Fully Automated Luxury Lucid Dreams: A Conversation with Annelyse Gelman

I first heard of Midst, an experimental digital journal founded by the poet Annelyse Gelman, after it published Peach contributor Aja Moore’s poem “TGIF.” Clicking on the link, you’ll find a resonant three-line poem: “i watch time lapse videos of strawberries / forming. leaves churn sunlight into red / juice.” Curiously, at the bottom of the page is a pink timeline with a play button. Click on it and you’ll see something amazing: a full time-lapse video of the poem being written (with time stamps!).

It’s September 30, 2019; the poem starts at nothing, then “thank god it’s fall” appears on screen. Eight minutes into writing, at 7:20 PM, the three lines that make up the finished poem are written and never changed again, but below them appear dozens more trains of thought, lines, and stanzas. Things are added, lineated, moved around, expanded on, deleted (for a single minute we see “what’s sexier than that / it’s libra season” before it’s quickly deleted forever), and the poem is finally left unfinished an hour later, at 8:23 PM. The next day, Moore changes a few lines and leaves it alone again, before coming back nearly a month later; on October 21, forty minutes after midnight, she deletes everything except the first three lines, and the poem is finished.

As I’m writing this, there are 32 poems on Midst you can watch unfold like “TGIF.” I’ve never experienced poems quite like this, and I’m wicked intrigued, so I decided to get in contact with Midst’s founder, Annelyse Gelman. She’s a poet and artist, with poems published in places like The New Yorker and BOMB Magazine and poetry-films screened in festivals worldwide. She is the author of the poetry collection Everyone I Love Is a Stranger to Someone (Write Bloody, 2014), the artist's book POOL (NECK Press, 2020), and the EP About Repulsion (Fonograf Editions, 2019), which was a collaboration with programmer Jason Gillis-Grier, the lead software engineer for Midst.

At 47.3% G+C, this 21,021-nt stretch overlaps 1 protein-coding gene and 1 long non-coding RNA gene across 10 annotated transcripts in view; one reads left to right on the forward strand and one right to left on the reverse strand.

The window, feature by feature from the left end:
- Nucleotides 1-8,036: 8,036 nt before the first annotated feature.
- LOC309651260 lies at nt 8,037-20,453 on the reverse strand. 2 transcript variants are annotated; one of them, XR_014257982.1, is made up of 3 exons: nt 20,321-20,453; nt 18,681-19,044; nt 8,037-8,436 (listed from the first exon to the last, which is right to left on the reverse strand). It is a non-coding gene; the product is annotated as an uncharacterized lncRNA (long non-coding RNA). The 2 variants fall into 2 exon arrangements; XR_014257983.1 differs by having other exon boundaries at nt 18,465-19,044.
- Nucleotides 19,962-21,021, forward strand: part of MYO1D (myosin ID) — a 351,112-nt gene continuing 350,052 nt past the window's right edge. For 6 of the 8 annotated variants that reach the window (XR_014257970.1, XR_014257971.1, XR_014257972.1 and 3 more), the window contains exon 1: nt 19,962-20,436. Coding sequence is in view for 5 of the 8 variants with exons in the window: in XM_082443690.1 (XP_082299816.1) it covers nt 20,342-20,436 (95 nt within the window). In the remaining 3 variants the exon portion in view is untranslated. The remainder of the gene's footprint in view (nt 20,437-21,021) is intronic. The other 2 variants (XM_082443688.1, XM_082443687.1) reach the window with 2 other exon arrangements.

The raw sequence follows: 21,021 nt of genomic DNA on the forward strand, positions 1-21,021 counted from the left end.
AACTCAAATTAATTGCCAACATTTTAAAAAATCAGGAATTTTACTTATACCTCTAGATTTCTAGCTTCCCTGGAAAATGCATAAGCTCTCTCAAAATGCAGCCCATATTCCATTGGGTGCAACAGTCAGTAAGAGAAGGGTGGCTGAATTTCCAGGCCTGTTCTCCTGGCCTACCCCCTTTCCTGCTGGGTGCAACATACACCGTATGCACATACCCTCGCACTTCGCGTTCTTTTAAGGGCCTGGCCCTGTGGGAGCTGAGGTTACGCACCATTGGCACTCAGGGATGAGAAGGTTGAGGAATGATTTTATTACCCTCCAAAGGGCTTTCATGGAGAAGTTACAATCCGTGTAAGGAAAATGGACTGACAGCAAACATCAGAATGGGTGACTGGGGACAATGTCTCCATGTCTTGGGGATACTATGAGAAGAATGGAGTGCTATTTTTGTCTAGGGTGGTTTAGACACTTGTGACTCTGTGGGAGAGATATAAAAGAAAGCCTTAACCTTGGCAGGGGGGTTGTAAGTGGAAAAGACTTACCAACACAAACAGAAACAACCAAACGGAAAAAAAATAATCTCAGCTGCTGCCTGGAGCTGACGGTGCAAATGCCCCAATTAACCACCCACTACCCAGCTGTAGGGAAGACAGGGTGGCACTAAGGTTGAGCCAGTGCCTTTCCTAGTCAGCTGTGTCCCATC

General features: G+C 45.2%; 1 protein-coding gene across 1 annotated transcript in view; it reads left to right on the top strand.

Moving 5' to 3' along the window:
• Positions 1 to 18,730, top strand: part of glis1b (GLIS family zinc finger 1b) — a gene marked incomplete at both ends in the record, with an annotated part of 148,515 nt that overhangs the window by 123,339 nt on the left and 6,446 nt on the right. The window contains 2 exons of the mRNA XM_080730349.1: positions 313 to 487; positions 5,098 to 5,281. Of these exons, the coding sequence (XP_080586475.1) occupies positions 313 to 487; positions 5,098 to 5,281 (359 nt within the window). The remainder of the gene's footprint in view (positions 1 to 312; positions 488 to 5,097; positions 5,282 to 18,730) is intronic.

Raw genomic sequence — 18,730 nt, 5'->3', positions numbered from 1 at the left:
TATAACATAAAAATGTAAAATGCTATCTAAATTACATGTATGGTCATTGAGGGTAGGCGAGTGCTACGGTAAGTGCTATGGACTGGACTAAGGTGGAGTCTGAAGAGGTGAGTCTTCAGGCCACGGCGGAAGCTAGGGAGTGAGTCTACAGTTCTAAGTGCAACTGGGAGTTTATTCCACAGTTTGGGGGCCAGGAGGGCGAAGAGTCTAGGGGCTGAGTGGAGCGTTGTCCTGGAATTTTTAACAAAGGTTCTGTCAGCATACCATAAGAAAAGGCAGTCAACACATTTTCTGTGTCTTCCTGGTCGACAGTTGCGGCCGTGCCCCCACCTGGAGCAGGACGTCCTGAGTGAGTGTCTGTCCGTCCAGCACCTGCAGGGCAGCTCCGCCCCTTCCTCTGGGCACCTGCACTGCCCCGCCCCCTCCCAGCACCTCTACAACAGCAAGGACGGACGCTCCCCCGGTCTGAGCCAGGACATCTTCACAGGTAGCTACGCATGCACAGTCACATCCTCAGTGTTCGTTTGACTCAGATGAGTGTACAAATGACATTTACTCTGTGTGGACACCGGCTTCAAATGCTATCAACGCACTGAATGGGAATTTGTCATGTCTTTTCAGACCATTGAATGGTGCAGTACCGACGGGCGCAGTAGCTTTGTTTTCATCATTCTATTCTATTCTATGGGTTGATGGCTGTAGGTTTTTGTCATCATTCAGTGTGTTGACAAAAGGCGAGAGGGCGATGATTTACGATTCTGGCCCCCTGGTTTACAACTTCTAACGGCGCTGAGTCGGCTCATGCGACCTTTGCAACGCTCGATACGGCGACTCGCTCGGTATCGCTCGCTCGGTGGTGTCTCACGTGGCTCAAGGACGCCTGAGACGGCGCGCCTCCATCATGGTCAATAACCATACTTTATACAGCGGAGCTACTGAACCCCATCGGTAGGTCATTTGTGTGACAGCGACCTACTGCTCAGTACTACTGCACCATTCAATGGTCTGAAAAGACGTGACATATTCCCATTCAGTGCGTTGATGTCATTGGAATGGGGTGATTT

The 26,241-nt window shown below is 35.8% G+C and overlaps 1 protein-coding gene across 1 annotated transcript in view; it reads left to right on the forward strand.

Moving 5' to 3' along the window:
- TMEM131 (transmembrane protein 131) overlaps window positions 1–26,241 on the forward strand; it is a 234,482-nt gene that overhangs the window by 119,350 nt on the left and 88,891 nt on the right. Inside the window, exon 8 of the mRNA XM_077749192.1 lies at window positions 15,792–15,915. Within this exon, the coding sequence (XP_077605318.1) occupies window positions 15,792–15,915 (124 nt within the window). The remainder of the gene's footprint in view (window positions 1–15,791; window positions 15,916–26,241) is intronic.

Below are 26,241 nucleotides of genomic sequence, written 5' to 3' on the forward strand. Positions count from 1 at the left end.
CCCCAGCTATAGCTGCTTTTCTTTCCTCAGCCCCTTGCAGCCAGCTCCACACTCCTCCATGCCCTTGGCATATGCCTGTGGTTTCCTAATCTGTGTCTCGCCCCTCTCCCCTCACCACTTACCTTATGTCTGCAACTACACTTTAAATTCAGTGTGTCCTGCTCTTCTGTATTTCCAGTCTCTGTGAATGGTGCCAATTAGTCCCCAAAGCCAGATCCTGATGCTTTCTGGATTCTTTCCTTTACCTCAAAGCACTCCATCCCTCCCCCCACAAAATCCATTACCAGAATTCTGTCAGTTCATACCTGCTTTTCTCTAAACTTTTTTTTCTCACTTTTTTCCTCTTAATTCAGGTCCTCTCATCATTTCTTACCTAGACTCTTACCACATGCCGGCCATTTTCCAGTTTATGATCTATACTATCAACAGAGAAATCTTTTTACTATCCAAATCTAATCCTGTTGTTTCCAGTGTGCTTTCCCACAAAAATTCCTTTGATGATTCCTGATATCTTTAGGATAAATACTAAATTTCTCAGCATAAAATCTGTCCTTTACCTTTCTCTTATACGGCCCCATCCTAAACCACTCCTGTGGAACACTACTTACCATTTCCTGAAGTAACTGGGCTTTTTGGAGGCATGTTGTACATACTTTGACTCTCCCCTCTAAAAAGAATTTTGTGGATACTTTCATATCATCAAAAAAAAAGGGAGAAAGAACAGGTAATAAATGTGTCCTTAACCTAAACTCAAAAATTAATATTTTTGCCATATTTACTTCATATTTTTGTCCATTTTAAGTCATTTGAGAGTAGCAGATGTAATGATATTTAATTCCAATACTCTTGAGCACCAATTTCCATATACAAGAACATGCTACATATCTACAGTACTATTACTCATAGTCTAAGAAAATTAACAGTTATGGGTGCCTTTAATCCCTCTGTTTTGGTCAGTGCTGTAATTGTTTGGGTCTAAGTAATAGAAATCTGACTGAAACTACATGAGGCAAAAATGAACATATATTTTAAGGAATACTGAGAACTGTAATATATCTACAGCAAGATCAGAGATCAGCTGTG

I spoke with Annelyse over email, where we dove right into what inspired Midst, what it means to value how we write as much as what we write, how collaboration is a mutual act of love, the future of Midst as both a journal and a software, and more. –Jakob Maier


Jakob Maier: I first want to talk about poetry as movement, as language in a state of flux, shifting and changing both in the process of its being written (drafting, revision, shifting from paper to Notes app to Word document to PDF to email to web page) and its being read (who is reading it? where are they sitting? are they comfortable? are they reading on paper? desktop? mobile? landscape or portrait mode? what brightness is their phone? are the smudges in their glasses causing them to read word wrong? is there such a thing as a wrong word in poetry to begin with?). Midst is a project that approaches this idea of language as a process in a way I've never really seen before, especially in the world of publishing as compared to the revision-focused world of graduate workshops, writing classes, paid manuscript evaluations, etc. Can you tell me a bit about the genesis of Midst as project that champions the poem as a space of shifting language, and the space you see it filling in the broader online literary publishing scene?